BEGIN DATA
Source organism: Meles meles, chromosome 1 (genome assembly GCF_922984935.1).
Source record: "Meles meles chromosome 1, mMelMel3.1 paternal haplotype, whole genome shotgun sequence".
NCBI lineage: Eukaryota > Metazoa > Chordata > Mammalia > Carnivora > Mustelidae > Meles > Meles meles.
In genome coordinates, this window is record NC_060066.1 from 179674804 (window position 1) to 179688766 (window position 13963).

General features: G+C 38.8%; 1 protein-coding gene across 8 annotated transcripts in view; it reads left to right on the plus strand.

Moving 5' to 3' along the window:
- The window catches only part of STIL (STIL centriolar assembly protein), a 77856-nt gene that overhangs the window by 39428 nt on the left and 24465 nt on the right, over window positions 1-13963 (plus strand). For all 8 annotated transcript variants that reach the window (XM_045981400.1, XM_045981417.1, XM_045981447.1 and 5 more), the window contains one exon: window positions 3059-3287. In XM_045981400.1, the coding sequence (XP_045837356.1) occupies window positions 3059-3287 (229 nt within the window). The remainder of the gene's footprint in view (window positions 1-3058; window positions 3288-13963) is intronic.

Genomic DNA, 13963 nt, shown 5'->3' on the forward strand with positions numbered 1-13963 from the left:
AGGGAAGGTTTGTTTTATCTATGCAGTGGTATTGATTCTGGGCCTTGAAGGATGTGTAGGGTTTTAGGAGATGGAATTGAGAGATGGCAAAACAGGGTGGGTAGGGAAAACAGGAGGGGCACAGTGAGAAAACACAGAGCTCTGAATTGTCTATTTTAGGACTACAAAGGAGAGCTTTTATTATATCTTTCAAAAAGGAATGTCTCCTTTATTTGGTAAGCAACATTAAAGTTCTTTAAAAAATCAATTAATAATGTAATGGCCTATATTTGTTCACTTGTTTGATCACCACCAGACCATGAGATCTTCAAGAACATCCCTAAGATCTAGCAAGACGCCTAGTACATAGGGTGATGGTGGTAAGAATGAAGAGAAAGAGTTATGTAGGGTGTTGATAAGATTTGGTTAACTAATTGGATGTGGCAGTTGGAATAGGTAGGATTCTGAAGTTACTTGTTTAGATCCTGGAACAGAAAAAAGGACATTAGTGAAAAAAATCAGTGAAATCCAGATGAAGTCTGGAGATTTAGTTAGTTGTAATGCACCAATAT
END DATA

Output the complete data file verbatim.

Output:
Source organism: Meles meles, chromosome 1 (genome assembly GCF_922984935.1).
Source record: "Meles meles chromosome 1, mMelMel3.1 paternal haplotype, whole genome shotgun sequence".
NCBI lineage: Eukaryota > Metazoa > Chordata > Mammalia > Carnivora > Mustelidae > Meles > Meles meles.
In genome coordinates, this window is record NC_060066.1 from 179674804 (window position 1) to 179688766 (window position 13963).

General features: G+C 38.8%; 1 protein-coding gene across 8 annotated transcripts in view; it reads left to right on the plus strand.

Moving 5' to 3' along the window:
- The window catches only part of STIL (STIL centriolar assembly protein), a 77856-nt gene that overhangs the window by 39428 nt on the left and 24465 nt on the right, over window positions 1-13963 (plus strand). For all 8 annotated transcript variants that reach the window (XM_045981400.1, XM_045981417.1, XM_045981447.1 and 5 more), the window contains one exon: window positions 3059-3287. In XM_045981400.1, the coding sequence (XP_045837356.1) occupies window positions 3059-3287 (229 nt within the window). The remainder of the gene's footprint in view (window positions 1-3058; window positions 3288-13963) is intronic.

Genomic DNA, 13963 nt, shown 5'->3' on the forward strand with positions numbered 1-13963 from the left:
AGGGAAGGTTTGTTTTATCTATGCAGTGGTATTGATTCTGGGCCTTGAAGGATGTGTAGGGTTTTAGGAGATGGAATTGAGAGATGGCAAAACAGGGTGGGTAGGGAAAACAGGAGGGGCACAGTGAGAAAACACAGAGCTCTGAATTGTCTATTTTAGGACTACAAAGGAGAGCTTTTATTATATCTTTCAAAAAGGAATGTCTCCTTTATTTGGTAAGCAACATTAAAGTTCTTTAAAAAATCAATTAATAATGTAATGGCCTATATTTGTTCACTTGTTTGATCACCACCAGACCATGAGATCTTCAAGAACATCCCTAAGATCTAGCAAGACGCCTAGTACATAGGGTGATGGTGGTAAGAATGAAGAGAAAGAGTTATGTAGGGTGTTGATAAGATTTGGTTAACTAATTGGATGTGGCAGTTGGAATAGGTAGGATTCTGAAGTTACTTGTTTAGATCCTGGAACAGAAAAAAGGACATTAGTGAAAAAAATCAGTGAAATCCAGATGAAGTCTGGAGATTTAGTTAGTTGTAATGCACCAATAT